You may have noticed the word “Novice” in the paragraph above, this is a special type of tournament where only first, second or third year wrestlers are allowed to enter.  As a first year parent, you’ll probably want to focus on this type of tournament.  The most common type of Novice tournament is first and second year experience only.  On occasion there is a “True Novice” tournament where only first year wrestlers are allowed to enter (ICWL Novice Championships are true novice) and there are a few Novice Tournaments which allow third year wrestlers to compete.  The Novice classification is based on experience only.  You can enter Novice tournaments at any age as long as you meet the experience requirements (in your first, second or third year depending on the tournament).  You are still grouped by age and weight, and generally, the older you get in Novice, the smaller your brackets will be.  Most Novice tournaments also will not allow you to enter if you’ve placed first, second or third in an Open tournament (described below).  The thing to remember about Novice is all clubs and organizations who run tournaments have different rules, so you will have to read the registration form closely to make sure your wrestler qualifies to enter.  Most Novice tournaments use an “Honor System” for weights, meaning you write your wrestler’s weight on the registration form, and they trust you to tell the truth.  However, if an opponent challenges your weight, and you don’t come within so many pounds of that weight (usually 2), you will be disqualified from the tournament, so it’s best to be honest (and that’s what’s best for your wrestler too, cheating will not make them better).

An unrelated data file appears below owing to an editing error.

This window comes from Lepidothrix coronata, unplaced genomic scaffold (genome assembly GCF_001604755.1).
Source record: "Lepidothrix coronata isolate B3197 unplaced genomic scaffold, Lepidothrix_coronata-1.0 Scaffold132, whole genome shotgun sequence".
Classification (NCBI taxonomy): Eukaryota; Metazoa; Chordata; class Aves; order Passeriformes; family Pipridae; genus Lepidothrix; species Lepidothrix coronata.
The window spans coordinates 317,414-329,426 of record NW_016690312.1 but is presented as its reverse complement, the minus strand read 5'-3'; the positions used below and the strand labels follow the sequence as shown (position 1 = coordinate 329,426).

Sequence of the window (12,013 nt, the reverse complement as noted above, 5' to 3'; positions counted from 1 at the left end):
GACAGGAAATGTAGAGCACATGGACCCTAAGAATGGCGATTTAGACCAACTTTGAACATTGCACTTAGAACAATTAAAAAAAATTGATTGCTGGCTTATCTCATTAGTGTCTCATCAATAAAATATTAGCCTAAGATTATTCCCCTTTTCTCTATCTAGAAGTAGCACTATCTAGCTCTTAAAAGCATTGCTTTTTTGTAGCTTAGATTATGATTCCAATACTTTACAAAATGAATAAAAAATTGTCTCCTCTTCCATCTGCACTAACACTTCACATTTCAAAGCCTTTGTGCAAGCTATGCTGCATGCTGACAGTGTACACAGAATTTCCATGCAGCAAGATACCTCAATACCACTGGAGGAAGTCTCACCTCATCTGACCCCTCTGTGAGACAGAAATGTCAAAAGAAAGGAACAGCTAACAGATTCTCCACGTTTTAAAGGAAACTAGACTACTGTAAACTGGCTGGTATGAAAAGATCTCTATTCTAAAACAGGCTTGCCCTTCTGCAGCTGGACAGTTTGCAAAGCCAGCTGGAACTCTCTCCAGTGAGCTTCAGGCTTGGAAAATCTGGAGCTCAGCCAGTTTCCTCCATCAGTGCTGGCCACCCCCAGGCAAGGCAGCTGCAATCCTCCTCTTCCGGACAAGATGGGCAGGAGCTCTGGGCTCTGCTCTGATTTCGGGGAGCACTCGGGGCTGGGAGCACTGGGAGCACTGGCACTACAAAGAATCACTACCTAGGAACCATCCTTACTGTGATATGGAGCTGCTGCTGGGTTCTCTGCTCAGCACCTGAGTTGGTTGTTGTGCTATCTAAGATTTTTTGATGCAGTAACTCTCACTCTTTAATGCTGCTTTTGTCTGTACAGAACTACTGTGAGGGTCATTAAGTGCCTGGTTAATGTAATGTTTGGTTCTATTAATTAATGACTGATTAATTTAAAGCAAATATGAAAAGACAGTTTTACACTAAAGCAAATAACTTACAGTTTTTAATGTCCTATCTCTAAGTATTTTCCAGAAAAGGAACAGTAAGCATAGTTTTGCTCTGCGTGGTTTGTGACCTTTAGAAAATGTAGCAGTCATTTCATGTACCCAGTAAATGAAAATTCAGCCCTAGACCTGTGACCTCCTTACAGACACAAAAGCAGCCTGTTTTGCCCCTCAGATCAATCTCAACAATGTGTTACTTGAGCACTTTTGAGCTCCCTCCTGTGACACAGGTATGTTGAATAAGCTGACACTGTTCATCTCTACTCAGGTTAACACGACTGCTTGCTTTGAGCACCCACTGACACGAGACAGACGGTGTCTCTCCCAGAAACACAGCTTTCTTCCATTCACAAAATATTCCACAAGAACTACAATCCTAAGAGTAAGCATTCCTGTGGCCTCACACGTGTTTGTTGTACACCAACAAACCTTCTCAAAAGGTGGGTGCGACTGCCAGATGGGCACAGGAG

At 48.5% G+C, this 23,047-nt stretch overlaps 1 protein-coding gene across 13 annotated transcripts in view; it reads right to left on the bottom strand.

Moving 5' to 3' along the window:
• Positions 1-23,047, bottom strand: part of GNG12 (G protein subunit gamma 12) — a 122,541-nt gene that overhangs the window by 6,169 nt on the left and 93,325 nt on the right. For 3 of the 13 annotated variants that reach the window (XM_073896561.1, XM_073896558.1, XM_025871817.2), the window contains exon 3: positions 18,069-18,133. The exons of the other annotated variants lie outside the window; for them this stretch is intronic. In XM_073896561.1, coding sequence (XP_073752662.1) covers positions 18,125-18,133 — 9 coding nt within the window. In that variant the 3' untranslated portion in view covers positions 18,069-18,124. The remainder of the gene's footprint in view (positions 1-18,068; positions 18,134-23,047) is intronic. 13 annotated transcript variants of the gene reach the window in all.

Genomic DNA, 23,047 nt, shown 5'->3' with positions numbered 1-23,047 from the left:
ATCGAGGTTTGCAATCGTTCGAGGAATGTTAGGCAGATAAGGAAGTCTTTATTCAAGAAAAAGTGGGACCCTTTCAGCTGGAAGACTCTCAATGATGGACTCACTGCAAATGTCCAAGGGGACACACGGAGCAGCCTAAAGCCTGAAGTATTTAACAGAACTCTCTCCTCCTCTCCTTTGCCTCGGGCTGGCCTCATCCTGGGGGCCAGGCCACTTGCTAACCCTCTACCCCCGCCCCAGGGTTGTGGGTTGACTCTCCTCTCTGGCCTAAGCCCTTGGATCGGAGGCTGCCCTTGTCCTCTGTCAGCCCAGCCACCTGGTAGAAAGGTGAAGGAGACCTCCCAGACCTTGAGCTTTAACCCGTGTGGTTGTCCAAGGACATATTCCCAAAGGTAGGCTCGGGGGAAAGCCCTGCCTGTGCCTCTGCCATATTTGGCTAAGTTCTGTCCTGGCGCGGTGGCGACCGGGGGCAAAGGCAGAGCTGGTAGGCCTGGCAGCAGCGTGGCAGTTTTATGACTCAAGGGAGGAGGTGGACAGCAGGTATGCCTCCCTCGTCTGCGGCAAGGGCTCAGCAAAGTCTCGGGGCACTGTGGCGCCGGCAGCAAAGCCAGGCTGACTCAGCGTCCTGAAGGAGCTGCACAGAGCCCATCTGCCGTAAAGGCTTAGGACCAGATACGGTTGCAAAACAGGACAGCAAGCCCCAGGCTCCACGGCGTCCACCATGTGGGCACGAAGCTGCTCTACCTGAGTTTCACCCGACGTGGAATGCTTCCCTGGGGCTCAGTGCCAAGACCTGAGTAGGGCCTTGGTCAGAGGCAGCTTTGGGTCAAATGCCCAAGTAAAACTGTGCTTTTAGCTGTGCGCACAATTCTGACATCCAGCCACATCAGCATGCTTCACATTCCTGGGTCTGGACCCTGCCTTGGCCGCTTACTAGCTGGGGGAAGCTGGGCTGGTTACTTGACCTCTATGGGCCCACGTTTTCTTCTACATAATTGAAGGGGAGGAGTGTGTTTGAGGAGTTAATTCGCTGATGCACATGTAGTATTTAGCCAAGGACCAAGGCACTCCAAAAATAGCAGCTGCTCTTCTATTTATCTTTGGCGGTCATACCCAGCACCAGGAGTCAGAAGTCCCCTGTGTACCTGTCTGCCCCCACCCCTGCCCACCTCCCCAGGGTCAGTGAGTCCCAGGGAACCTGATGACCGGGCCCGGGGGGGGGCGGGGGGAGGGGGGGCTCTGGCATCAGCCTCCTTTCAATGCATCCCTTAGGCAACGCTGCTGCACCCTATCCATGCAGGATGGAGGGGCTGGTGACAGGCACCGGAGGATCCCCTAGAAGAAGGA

Most other tournaments are Open.  There are no restrictions on who may enter.  The competition in most Open tournaments is very tough and you will usually see many more entrants than in Novice.  Almost all Open tournaments require weigh-ins.  Some allow weigh-ins the morning of the tournament, but most require it 2-3 days in advance so they can accurately create the brackets.  When you fill out the registration, you will put down your wrestler’s current weight.  When they weigh-in in advance, if they don’t make that weight, they will usually allow you to change weight classes (sometimes for a small fee).  However, if you opt for the day of weigh-in and your wrestler does not make weight, typically the tournament will disqualify you.  This is why it’s best to weigh-in in advance when possible.  Usually tournaments will set up several “satellite” weigh-in locations 2-3 days before the tournament.  For example, in a recent M.A.W.A. District Qualifier at Great Valley, there were satellite weigh-in locations at Pottstown and Brandywine in addition to the tournament location in Great Valley, all on the Thursday evening before the Saturday tournament.

Types of Tournaments

Round-Robin Tournament